3.4.          Impact of transition to IFRS on securitization transaction

As discussed above the financial sector entities are required to adopt IFRS (IND AS) from the financial year 2018 i.e. from 1st April 2018. Therefore there is a shift from AS to IND AS from the above financial year and consequently differences will have to be adjusted for. This period is known as transition period. So a question arises that what would happen to transactions undertaken prior to, on and after the transition date?

To understand the implication of the above question we will have to first understand the meaning of transition date as given in IND AS 101 or IFRS 1. IND AS 101 or IFRS 1 contains the provision guiding the first time adoption of IND AS financial statements and as per the provisions, transition date happens to be earliest date of the previous financial year construed from the year in which the entity is required to follow IFRS. Thus to illustrate, if a financial entity is required to follow IFRS from the year 1/4/2018 – So transition date for the entity will be 1/4/2017. Therefore the opening balances as on 1st April 2018 are required to be IFRS compliant, and therefore, effectively, the entity has to in-parallel adopt IFRS in 2017-18 as well. So there is great impact of transition to IND AS on the financial sector entities from 1/4/2018.

Now coming to the effects on accounting treatment of the securitized transaction, there seems to be a major impact affecting the financial entities. The whole idea of securitization is to achieve off-balance sheet accounting treatment. But the same is getting frustrated under the IFRS regime as it will no more be possible for the entities to put assets off-balance sheet. Reading Para B2 and Para B3 of the IFRS 1 or IND AS 101, it is very clear that in respect of de-recognition of financial assets as per existing Indian GAAP, the assets will still be on the balance sheet from the year 2017-18 if de-recognition as does not meets the criteria as set out by IND AS 109.

As per para B2, a first time adopter of IND AS is required to adopt the de-recognition requirements in IND AS 109 prospectively for transactions occurring on or after the date of transition to IND Ass. Hence financial assets and liabilities that has been derecognized by an entity in accordance with the erstwhile Indian GAAP, as a result of transaction that occurred before the date of transition to IND AS, it shall not recognize those assets and liabilities in accordance with IND ASs, unless they qualify for recognition as a result of a later transaction or event. Simply put the following situation will arise:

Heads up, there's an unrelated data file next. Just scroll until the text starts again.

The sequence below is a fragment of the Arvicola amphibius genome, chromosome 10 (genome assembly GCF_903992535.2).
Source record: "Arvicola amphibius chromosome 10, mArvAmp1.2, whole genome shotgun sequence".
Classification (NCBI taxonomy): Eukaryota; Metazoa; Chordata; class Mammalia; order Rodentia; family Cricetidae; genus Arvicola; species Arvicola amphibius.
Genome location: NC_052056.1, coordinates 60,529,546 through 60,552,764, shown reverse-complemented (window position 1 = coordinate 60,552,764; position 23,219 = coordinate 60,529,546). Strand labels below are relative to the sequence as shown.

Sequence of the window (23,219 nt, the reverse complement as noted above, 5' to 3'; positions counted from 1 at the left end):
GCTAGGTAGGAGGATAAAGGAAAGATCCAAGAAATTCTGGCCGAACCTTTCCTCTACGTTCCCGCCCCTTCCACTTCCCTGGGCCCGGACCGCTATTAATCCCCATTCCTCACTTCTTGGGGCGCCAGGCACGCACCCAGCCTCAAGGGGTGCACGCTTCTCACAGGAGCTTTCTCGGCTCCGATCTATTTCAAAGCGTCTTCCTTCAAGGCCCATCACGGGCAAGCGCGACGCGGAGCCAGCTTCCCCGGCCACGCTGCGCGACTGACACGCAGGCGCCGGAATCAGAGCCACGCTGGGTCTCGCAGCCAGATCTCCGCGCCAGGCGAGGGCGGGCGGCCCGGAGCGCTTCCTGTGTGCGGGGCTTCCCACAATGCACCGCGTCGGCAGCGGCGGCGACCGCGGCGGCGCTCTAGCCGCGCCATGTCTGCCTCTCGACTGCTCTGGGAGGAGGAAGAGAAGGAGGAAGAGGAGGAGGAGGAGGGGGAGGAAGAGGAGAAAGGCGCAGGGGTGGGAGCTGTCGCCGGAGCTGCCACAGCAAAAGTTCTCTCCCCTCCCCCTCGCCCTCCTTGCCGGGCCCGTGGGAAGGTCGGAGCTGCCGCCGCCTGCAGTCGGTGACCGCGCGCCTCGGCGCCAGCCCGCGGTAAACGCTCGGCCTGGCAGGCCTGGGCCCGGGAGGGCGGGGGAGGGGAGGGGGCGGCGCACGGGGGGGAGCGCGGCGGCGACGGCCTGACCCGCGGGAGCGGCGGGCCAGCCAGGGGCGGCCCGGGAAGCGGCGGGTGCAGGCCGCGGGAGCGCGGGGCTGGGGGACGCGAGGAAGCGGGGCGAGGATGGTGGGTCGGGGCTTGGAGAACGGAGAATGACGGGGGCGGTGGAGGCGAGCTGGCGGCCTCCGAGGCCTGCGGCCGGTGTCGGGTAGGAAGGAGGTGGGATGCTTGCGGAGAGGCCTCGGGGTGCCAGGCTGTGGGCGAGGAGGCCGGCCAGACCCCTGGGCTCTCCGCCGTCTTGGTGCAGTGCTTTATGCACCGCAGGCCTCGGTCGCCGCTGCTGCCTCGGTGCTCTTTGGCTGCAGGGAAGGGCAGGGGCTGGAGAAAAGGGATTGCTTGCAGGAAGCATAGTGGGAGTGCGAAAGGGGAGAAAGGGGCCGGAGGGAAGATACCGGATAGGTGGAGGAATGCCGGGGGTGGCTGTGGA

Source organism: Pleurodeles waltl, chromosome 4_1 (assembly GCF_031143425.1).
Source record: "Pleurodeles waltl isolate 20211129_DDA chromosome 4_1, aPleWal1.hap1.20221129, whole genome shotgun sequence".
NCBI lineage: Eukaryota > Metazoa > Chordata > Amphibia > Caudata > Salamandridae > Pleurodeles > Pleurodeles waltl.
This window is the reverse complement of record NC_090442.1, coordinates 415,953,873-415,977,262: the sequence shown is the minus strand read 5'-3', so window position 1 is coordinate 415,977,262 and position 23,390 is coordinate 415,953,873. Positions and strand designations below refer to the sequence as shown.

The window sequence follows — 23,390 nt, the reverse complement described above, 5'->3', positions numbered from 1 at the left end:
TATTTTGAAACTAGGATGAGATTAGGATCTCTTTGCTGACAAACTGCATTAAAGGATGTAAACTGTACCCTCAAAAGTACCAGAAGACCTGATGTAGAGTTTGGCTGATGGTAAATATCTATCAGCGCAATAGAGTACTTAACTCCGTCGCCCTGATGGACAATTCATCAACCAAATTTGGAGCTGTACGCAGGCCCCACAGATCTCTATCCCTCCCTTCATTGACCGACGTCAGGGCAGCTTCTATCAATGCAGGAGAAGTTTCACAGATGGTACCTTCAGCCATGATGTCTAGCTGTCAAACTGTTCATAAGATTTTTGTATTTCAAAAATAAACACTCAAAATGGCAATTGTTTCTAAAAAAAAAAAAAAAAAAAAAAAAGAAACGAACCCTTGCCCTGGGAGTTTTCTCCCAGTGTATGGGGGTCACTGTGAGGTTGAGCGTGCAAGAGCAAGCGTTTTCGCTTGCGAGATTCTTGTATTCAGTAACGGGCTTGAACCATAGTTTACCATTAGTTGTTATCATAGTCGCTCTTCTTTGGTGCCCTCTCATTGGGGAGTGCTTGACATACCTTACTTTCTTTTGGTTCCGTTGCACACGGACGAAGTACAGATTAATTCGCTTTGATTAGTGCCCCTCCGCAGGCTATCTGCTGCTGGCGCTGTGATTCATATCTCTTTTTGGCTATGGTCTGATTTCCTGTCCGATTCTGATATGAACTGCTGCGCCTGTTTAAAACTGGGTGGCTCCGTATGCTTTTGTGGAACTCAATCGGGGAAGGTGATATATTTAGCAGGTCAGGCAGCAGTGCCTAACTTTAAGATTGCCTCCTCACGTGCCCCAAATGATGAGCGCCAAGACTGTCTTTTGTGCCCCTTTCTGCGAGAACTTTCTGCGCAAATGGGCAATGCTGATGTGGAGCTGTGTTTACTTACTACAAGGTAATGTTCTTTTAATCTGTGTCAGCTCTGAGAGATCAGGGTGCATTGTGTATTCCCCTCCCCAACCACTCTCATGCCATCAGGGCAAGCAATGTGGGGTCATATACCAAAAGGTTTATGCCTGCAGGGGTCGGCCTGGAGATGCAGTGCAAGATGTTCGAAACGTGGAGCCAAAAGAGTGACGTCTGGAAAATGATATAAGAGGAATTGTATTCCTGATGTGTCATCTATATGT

Before 31/3/2017 After 1/4/2017 After 1/4/2018
De-recognized Grandfathering provisions will apply and no subsequent recognition as per IFRS even if the transfer do not qualify for de-recognition post IFRS adoption. The assets will be put off-balance sheet for the financial year 2017. However the assets will be on balance sheet again on account of transition to IFRS, if the de-recognition do not meet criteria as specified in IFRS 9 and no consolidation is required as per IFRS 10. The Assets will be put off-balance sheet only if the respective provisions of IFRS 9 and 10 are followed.

 

4.     Conclusion

Convergence with IFRS will have a huge impact on the financial statements of the entity. It will not only change the perspective of accounting for securitization but also the very objective of accounting in the country.  Presently, in the absence of any accounting standard governing the accounting for securitization, assets are taken off books once there is legal sale or true sale without giving any consideration to transfer of risk and rewards while voting rights determine the position for consolidation. However, post IFRS convergence, the asset will be only put off-books only if:

  1. there is a whole or substantial transfer of risk or reward, and
  2. the originator does not control the SPV and is not exposed to the variable interest in the SPV.

Thus it is unlikely that any asset may go off the books in the IFRS regime and therefore achieving off-balance sheet may not be possible. This would have a hard hitting effect on the securitization of NPLs, which will stay of the books despite being transferred to the ARCs. Thus it seems the whole idea for securitization gets frustrated. However, it will be interesting thing to watch as to what carve outs would be given to the financial sector entities and how does the convergence fares in the coming years.

[1]  http://resource.cdn.icai.org/43918asb33625.pdf . Two primary parts of IAS 39 dealt with de recognition, and accounting for derivatives. As regards accounting for derivatives, ICAI has subsequently issued a Guidance Note on Accounting for derivatives.

[2]  http://resource.cdn.icai.org/43918asb33625.pdf . Two primary parts of IAS 39 dealt with de recognition, and accounting for derivatives. As regards accounting for derivatives, ICAI has subsequently issued a Guidance Note on Accounting for derivatives.